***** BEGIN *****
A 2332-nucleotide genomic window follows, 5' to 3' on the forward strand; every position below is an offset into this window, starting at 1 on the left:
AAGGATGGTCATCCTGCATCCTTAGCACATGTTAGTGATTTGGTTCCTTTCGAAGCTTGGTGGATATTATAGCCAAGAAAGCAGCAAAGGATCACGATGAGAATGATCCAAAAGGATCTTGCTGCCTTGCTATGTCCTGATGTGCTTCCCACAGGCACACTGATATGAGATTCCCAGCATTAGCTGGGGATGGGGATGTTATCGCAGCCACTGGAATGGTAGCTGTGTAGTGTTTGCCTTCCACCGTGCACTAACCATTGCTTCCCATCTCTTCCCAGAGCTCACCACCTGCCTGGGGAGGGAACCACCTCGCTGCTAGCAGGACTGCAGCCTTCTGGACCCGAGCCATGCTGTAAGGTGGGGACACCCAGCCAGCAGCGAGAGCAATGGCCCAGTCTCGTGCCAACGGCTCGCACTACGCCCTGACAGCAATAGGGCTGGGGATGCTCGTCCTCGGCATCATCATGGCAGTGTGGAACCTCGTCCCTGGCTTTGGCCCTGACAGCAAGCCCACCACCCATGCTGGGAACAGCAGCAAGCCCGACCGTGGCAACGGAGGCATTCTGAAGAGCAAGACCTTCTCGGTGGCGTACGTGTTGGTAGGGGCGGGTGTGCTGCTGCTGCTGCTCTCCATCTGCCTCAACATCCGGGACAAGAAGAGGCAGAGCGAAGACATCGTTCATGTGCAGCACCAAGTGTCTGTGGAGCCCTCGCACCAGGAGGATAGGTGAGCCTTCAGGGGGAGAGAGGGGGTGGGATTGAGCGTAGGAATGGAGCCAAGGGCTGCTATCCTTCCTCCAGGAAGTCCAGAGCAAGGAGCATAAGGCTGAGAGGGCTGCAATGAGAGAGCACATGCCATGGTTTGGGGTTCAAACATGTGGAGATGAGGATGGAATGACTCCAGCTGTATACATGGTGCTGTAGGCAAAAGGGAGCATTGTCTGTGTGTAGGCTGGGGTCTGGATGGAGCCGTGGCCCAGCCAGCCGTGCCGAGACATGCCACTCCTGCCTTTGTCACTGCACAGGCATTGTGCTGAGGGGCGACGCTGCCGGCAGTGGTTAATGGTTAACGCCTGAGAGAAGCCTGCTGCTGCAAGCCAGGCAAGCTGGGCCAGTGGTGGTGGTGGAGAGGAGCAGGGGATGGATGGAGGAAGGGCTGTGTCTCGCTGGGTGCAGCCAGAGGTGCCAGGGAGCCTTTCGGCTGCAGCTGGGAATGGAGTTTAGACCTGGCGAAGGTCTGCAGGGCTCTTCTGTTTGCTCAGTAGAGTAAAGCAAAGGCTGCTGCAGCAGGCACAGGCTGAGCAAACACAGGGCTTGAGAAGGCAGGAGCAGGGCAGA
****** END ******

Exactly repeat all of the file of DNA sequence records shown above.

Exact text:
A 2332-nucleotide genomic window follows, 5' to 3' on the forward strand; every position below is an offset into this window, starting at 1 on the left:
AAGGATGGTCATCCTGCATCCTTAGCACATGTTAGTGATTTGGTTCCTTTCGAAGCTTGGTGGATATTATAGCCAAGAAAGCAGCAAAGGATCACGATGAGAATGATCCAAAAGGATCTTGCTGCCTTGCTATGTCCTGATGTGCTTCCCACAGGCACACTGATATGAGATTCCCAGCATTAGCTGGGGATGGGGATGTTATCGCAGCCACTGGAATGGTAGCTGTGTAGTGTTTGCCTTCCACCGTGCACTAACCATTGCTTCCCATCTCTTCCCAGAGCTCACCACCTGCCTGGGGAGGGAACCACCTCGCTGCTAGCAGGACTGCAGCCTTCTGGACCCGAGCCATGCTGTAAGGTGGGGACACCCAGCCAGCAGCGAGAGCAATGGCCCAGTCTCGTGCCAACGGCTCGCACTACGCCCTGACAGCAATAGGGCTGGGGATGCTCGTCCTCGGCATCATCATGGCAGTGTGGAACCTCGTCCCTGGCTTTGGCCCTGACAGCAAGCCCACCACCCATGCTGGGAACAGCAGCAAGCCCGACCGTGGCAACGGAGGCATTCTGAAGAGCAAGACCTTCTCGGTGGCGTACGTGTTGGTAGGGGCGGGTGTGCTGCTGCTGCTGCTCTCCATCTGCCTCAACATCCGGGACAAGAAGAGGCAGAGCGAAGACATCGTTCATGTGCAGCACCAAGTGTCTGTGGAGCCCTCGCACCAGGAGGATAGGTGAGCCTTCAGGGGGAGAGAGGGGGTGGGATTGAGCGTAGGAATGGAGCCAAGGGCTGCTATCCTTCCTCCAGGAAGTCCAGAGCAAGGAGCATAAGGCTGAGAGGGCTGCAATGAGAGAGCACATGCCATGGTTTGGGGTTCAAACATGTGGAGATGAGGATGGAATGACTCCAGCTGTATACATGGTGCTGTAGGCAAAAGGGAGCATTGTCTGTGTGTAGGCTGGGGTCTGGATGGAGCCGTGGCCCAGCCAGCCGTGCCGAGACATGCCACTCCTGCCTTTGTCACTGCACAGGCATTGTGCTGAGGGGCGACGCTGCCGGCAGTGGTTAATGGTTAACGCCTGAGAGAAGCCTGCTGCTGCAAGCCAGGCAAGCTGGGCCAGTGGTGGTGGTGGAGAGGAGCAGGGGATGGATGGAGGAAGGGCTGTGTCTCGCTGGGTGCAGCCAGAGGTGCCAGGGAGCCTTTCGGCTGCAGCTGGGAATGGAGTTTAGACCTGGCGAAGGTCTGCAGGGCTCTTCTGTTTGCTCAGTAGAGTAAAGCAAAGGCTGCTGCAGCAGGCACAGGCTGAGCAAACACAGGGCTTGAGAAGGCAGGAGCAGGGCAGA